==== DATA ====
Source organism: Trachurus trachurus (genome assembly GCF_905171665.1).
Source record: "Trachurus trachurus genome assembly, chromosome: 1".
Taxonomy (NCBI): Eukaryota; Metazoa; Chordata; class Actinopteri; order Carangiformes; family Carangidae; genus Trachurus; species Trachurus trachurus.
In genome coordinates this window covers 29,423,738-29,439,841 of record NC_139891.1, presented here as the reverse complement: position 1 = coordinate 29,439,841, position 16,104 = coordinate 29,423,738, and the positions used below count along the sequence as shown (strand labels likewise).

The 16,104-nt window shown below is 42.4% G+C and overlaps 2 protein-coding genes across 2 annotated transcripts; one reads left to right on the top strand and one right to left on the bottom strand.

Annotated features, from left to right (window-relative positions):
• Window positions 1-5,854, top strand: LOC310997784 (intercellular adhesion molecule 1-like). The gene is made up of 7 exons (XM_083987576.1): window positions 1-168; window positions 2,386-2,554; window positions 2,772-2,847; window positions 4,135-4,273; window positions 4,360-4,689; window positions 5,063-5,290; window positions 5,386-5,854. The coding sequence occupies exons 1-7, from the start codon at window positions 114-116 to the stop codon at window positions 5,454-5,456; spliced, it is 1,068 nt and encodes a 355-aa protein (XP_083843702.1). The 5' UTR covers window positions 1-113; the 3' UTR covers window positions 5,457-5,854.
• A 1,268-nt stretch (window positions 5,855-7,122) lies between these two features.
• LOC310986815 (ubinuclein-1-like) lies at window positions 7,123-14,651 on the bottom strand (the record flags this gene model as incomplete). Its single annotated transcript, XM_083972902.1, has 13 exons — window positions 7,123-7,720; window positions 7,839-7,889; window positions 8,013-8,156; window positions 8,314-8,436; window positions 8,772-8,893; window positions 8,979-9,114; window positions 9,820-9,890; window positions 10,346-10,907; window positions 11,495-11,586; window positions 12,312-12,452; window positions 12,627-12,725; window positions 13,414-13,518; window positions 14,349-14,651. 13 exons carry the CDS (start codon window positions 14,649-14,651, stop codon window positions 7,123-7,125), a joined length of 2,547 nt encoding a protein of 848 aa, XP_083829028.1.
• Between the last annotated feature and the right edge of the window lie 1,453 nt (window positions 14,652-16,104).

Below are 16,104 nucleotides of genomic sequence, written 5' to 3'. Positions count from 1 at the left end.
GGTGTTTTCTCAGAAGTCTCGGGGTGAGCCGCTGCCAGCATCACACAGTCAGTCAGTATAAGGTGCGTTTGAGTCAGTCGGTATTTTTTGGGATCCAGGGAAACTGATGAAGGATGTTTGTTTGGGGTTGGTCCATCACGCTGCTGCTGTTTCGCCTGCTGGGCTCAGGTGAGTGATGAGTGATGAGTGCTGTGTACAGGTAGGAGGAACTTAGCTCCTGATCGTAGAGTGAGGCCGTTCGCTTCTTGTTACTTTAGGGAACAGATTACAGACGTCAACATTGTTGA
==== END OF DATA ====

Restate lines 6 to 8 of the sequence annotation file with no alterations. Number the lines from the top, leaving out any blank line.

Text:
Annotated features, from left to right (window-relative positions):
• Window positions 1-5,854, top strand: LOC310997784 (intercellular adhesion molecule 1-like). The gene is made up of 7 exons (XM_083987576.1): window positions 1-168; window positions 2,386-2,554; window positions 2,772-2,847; window positions 4,135-4,273; window positions 4,360-4,689; window positions 5,063-5,290; window positions 5,386-5,854. The coding sequence occupies exons 1-7, from the start codon at window positions 114-116 to the stop codon at window positions 5,454-5,456; spliced, it is 1,068 nt and encodes a 355-aa protein (XP_083843702.1). The 5' UTR covers window positions 1-113; the 3' UTR covers window positions 5,457-5,854.
• A 1,268-nt stretch (window positions 5,855-7,122) lies between these two features.